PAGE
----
The Jarosz Family

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Story of Rescue - The Jarosz Family

 “We had to help them- she reflects on the Jews. - It was simply the duty of any human being. They helped us too, as is normal when living together.”

Marianna lived in Piaski, near Lublin. Her father was a clerk, one of the town’s elite; they let a tenement house and owned a large farm. There were eight children in the family. All of them were part of the underground from the very moment the occupation started. The Germans murdered four of Marianna’s brothers and her grandfather for harboring the guerillas. Her Home Army codename was “Wiochna.”

“With absolute confidence and with a clear conscience- she states- I can say that none of the residents of Piaski ever betrayed the Jews in hiding. They might have been too afraid to help, but would not sell one out. There were two informers, but they were executed by the Home Army.”

She enumerates the Jews hiding in Piaski: Nina Drozdowska from Warsaw at Janek Król’s, Mrs. Makosiowa and her son at the Baranowskis’. There was a Jewish boy with the Świtacz family, a German or Czech Jew at the Siedliska, and entire family at the Zajączkowskis’. Zajączkowski was of great help to the Jews, and so were priests, and also doctor Bażański, who provided them with medication and bandages.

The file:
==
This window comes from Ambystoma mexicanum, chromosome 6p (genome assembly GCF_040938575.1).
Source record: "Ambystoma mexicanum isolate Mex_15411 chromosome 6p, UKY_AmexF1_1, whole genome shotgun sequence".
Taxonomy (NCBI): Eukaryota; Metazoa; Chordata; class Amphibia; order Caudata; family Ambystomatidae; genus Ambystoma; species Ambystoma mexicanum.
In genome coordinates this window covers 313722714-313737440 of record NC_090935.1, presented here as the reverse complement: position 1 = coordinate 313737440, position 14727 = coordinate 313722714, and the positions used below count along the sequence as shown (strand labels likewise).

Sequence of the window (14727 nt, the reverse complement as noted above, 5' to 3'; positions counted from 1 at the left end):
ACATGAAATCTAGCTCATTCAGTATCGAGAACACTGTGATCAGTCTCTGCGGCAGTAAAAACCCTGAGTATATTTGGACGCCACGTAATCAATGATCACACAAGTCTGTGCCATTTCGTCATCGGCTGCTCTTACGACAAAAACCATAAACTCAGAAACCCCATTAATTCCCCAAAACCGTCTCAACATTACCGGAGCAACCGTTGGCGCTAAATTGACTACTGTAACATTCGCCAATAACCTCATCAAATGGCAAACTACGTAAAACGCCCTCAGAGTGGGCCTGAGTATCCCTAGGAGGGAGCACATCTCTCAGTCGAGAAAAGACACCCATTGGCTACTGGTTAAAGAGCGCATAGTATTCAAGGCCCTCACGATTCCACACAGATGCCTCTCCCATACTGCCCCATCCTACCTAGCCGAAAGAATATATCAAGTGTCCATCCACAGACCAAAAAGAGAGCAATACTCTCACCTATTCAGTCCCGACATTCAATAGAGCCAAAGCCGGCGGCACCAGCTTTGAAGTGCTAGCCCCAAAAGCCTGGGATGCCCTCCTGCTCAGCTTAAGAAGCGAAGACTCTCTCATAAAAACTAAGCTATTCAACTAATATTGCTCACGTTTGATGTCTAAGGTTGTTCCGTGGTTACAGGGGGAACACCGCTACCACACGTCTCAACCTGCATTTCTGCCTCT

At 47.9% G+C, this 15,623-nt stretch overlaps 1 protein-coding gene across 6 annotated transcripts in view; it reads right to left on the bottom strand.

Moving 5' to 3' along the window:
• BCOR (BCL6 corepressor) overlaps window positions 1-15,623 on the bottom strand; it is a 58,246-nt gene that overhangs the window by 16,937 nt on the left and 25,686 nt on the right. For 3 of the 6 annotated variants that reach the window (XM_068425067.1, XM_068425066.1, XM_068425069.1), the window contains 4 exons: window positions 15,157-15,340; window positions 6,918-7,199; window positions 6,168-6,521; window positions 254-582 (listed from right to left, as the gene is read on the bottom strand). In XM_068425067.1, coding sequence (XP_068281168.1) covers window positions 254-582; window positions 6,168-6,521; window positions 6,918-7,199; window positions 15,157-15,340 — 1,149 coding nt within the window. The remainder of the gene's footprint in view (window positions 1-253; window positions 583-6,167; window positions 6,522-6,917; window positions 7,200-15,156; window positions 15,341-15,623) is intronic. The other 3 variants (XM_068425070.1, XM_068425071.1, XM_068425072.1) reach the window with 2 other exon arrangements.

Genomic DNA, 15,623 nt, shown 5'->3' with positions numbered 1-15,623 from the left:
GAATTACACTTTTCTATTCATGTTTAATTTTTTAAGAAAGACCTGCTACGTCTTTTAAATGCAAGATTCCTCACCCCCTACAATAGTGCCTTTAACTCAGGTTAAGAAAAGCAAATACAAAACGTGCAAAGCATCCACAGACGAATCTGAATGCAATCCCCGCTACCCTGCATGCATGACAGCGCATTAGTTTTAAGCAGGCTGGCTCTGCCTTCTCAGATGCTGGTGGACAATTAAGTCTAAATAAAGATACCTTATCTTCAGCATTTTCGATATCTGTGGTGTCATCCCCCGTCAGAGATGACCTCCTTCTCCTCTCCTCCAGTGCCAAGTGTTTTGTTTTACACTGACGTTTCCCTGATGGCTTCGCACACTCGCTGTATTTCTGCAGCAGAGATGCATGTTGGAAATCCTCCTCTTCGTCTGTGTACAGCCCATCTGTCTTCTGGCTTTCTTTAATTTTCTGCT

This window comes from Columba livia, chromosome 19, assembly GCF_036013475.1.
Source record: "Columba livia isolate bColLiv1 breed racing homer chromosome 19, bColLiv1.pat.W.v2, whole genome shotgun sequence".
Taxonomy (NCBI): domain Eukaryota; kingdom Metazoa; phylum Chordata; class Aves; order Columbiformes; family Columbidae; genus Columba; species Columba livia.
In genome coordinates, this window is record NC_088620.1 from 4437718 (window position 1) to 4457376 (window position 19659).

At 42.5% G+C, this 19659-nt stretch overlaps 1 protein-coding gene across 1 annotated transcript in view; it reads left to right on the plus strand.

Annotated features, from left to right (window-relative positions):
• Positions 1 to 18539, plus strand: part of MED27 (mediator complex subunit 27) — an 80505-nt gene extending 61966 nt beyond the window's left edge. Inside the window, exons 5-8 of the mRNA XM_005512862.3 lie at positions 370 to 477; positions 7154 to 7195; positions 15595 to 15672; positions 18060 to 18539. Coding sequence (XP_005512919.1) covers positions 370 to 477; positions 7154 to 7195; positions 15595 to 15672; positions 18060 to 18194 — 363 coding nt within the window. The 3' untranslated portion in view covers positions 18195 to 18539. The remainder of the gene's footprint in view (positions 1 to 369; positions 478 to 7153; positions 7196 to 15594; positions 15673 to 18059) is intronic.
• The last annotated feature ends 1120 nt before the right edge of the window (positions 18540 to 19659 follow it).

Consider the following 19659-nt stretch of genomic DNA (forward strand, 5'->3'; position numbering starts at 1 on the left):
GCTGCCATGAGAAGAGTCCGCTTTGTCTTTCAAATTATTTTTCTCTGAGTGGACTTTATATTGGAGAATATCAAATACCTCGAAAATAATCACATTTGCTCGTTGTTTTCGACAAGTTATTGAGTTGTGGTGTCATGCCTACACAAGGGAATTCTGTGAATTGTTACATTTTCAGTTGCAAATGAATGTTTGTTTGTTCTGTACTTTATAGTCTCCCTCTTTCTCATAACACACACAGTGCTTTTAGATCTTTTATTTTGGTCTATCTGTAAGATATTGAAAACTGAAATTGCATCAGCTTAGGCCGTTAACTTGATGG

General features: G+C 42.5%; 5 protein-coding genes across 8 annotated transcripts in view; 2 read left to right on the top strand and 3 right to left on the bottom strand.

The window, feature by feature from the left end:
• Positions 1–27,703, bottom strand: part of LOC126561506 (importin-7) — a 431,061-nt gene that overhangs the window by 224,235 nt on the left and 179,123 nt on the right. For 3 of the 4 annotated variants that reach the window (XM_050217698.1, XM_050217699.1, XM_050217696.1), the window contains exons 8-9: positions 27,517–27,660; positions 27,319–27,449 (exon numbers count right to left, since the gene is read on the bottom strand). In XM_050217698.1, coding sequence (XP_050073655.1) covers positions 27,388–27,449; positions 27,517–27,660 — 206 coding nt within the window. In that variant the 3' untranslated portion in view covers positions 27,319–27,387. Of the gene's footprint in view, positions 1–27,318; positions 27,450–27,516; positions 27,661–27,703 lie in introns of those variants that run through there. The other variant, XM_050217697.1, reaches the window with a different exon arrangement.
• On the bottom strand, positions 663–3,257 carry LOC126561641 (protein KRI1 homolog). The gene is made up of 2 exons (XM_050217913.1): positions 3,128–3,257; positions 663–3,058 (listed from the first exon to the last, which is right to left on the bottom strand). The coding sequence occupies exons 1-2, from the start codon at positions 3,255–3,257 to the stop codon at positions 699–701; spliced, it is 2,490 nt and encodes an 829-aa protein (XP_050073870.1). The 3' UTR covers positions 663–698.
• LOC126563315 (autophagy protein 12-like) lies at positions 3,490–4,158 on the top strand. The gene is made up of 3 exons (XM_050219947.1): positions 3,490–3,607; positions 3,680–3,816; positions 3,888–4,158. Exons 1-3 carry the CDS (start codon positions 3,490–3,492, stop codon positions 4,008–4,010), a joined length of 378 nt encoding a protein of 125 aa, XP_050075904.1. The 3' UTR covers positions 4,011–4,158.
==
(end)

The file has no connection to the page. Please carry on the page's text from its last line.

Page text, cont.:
The friends of her family who were saved, with their help, also included: Godel Huberman, Mendel Plinka and Józef Honig with his father and brother.

She accounts their stories in her book “Stories Told” (“Historie mówione”).

“Every war- she says- brings out either the heroes or the beasts in people. And people are the same, no matter the nation.”

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Bibliography

  • Majewska Justyna, Interview with Marianna Krasnodębska, 6.06.2008